As a marketing campaign & automation manager, I spend a lot of time analyzing data from multiple sources to find out what attracts people to our website. Whether it’s a tweet, an email or a Google advert, those who kindly give their consent for tracking marketing preferences help us understand what’s performing well.
Analyzing this data gives me some idea of the problems facing our customers, particularly those working to understand customer 360 business insight and ‘know your customer’ regulatory compliance. What’s the best way to find out how your customers engage with your brand, or who they’re doing business with? How do their relationships evolve? As organizations generate more data than ever before from multiple sources, how do they make sense of it?
Our graph visualization toolkit technology can help. It brings any connected data to life, and it’s a particularly good fit for large, complex networks stored as knowledge graphs.
I decided to ‘eat my own dog food’ (not literally). In this blog post, I’ll integrate multiple data sources into a single knowledge graph of anonymized marketing data, and visualize it using KeyLines. We’ll find out which marketing channels are most effective at encouraging contacts to our site and try to understand the behaviors of those contacts who eventually become customers.
Since Google introduced one to enhance its search engine’s results, knowledge graphs have become the most popular choice for storing structured information in a semantic way. There’s no agreed definition, but we can think of them as tools to understand related knowledge and information. All knowledge graphs share certain traits:
Knowledge graphs are used everywhere. They power everything from knowledge bases to academic research databases, risk management software to supply chain management tools and so on. The next step is to visualize these online libraries of connected entities so it’s easy to manage and explore the data.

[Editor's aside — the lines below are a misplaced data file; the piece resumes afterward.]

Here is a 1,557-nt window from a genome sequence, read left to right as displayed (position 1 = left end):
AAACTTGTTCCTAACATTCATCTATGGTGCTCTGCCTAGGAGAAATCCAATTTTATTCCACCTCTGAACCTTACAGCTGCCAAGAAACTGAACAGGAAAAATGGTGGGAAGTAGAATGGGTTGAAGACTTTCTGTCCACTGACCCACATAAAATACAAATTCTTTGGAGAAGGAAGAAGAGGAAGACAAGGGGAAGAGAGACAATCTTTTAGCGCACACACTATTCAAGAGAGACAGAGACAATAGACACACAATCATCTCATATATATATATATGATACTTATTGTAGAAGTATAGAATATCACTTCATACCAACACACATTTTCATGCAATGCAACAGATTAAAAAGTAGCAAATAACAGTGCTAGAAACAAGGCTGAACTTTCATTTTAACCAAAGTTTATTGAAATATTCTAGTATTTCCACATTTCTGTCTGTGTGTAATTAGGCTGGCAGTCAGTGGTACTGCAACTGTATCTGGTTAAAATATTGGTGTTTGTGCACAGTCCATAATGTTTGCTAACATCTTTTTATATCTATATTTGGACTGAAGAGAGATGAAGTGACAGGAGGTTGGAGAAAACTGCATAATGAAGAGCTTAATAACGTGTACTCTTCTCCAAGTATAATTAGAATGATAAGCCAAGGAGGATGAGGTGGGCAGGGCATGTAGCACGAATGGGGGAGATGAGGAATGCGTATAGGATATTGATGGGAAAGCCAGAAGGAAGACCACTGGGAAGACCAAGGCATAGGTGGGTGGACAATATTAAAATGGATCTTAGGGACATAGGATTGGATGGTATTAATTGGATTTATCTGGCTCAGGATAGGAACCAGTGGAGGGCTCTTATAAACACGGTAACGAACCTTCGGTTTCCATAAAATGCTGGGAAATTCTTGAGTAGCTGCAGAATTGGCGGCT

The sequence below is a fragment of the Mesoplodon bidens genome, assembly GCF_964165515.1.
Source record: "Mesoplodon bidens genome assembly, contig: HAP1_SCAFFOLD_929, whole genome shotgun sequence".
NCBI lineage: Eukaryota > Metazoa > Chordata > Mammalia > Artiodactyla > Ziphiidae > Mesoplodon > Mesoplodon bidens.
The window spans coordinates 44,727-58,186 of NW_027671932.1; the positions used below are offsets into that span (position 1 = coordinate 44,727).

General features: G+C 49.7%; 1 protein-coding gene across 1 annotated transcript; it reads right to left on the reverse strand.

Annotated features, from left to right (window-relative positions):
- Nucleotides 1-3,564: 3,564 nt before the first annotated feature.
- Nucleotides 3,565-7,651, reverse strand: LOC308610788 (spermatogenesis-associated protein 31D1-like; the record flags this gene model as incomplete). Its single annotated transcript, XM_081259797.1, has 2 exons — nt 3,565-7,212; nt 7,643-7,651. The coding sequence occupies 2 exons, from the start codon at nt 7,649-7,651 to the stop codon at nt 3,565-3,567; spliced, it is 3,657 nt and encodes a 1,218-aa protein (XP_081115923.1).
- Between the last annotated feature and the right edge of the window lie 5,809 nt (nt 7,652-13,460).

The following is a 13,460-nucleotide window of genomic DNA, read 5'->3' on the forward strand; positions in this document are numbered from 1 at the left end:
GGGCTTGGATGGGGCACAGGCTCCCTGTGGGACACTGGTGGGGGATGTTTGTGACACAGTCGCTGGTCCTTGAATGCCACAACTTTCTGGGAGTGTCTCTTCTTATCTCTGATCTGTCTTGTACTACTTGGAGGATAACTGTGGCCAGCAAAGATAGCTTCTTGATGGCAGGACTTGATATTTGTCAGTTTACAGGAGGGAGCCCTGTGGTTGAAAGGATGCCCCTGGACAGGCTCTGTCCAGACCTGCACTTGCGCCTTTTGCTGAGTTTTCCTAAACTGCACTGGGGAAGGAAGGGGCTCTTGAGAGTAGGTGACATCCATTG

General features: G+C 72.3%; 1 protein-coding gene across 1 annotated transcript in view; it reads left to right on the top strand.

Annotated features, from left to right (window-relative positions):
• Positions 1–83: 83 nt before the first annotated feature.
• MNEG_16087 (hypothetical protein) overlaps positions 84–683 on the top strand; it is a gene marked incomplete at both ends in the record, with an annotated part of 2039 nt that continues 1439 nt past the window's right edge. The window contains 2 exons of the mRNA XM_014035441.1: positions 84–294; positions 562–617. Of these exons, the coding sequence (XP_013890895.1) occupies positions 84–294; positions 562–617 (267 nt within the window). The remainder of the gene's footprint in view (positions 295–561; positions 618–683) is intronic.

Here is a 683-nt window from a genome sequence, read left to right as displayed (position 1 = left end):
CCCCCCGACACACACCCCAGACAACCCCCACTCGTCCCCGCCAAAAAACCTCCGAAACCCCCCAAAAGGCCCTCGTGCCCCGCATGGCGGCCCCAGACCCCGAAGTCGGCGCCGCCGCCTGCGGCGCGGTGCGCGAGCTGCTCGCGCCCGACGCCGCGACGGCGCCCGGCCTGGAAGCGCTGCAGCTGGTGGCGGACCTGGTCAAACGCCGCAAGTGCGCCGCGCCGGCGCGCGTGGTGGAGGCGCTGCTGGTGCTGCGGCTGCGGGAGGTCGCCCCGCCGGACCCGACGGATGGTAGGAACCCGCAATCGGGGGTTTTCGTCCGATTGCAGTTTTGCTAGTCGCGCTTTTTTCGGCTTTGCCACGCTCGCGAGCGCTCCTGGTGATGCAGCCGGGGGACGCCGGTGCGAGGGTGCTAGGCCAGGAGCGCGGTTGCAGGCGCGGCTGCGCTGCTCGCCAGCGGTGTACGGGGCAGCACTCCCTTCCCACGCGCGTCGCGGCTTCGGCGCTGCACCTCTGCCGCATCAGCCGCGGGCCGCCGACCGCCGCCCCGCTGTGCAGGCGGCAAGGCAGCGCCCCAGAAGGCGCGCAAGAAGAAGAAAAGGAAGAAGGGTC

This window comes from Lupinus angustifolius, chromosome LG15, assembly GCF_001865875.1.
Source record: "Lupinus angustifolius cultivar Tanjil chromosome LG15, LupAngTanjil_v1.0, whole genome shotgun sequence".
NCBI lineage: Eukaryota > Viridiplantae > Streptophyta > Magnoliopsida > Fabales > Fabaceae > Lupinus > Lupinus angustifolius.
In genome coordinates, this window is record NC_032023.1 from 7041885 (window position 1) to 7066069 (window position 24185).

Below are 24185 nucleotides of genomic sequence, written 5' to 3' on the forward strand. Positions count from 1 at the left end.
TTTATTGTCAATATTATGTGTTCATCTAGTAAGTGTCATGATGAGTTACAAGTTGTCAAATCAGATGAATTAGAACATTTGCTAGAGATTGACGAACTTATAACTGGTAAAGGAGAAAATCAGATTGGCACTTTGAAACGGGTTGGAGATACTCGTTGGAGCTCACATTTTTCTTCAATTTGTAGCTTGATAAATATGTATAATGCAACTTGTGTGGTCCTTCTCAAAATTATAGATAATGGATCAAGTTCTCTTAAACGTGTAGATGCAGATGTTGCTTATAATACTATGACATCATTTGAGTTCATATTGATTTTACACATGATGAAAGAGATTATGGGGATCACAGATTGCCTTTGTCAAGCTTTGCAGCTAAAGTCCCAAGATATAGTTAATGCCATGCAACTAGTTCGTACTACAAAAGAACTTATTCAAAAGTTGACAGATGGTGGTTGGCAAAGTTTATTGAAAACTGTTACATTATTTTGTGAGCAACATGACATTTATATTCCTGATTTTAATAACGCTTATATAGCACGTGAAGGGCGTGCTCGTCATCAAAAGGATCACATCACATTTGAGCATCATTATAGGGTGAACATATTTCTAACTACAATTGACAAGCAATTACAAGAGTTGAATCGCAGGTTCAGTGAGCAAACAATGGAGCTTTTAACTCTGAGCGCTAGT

The first rule of data modeling is to understand what it is your users want to achieve.
In this knowledge graph visualization, we want to focus on which marketing channels are most effective at reaching our audience and attracting them to our website. We’re interested in where our audience is based, how interests evolve over time, and where they currently exist on the ‘lifecycle’ that could take them from marketing contact to Cambridge Intelligence customer.
We’ve used a subset of our marketing, sales and web analytics data taken from our HubSpot marketing automation tool API.
Our simple schema features:
We’ve blogged before about the importance of preparing your data before attempting to visualize it. It’s not a good idea to throw an entire knowledge graph at your analysts without filtering out the data they don’t need or consolidating duplicates.
In our dataset, there are multiple URLs for the same webpage because of essential redirected pages or additional codes for tracking web traffic. We removed those tracking parameters and grouped the same URLs together.
We’re also only interested in analyzing website activity, so we filtered out everything else. This means we can focus on six marketing channels:
Now we’re ready to load the data.
In each component, the central node is the first web page visited by the connected contact nodes around the edge. Notice how the organic layout positions more densely-connected nodes at the center, making it easy to spot right away which web pages are most popular.
We’ve used KeyLines’ custom styling feature to color-code contact nodes depending on which marketing channel attracted them to the site.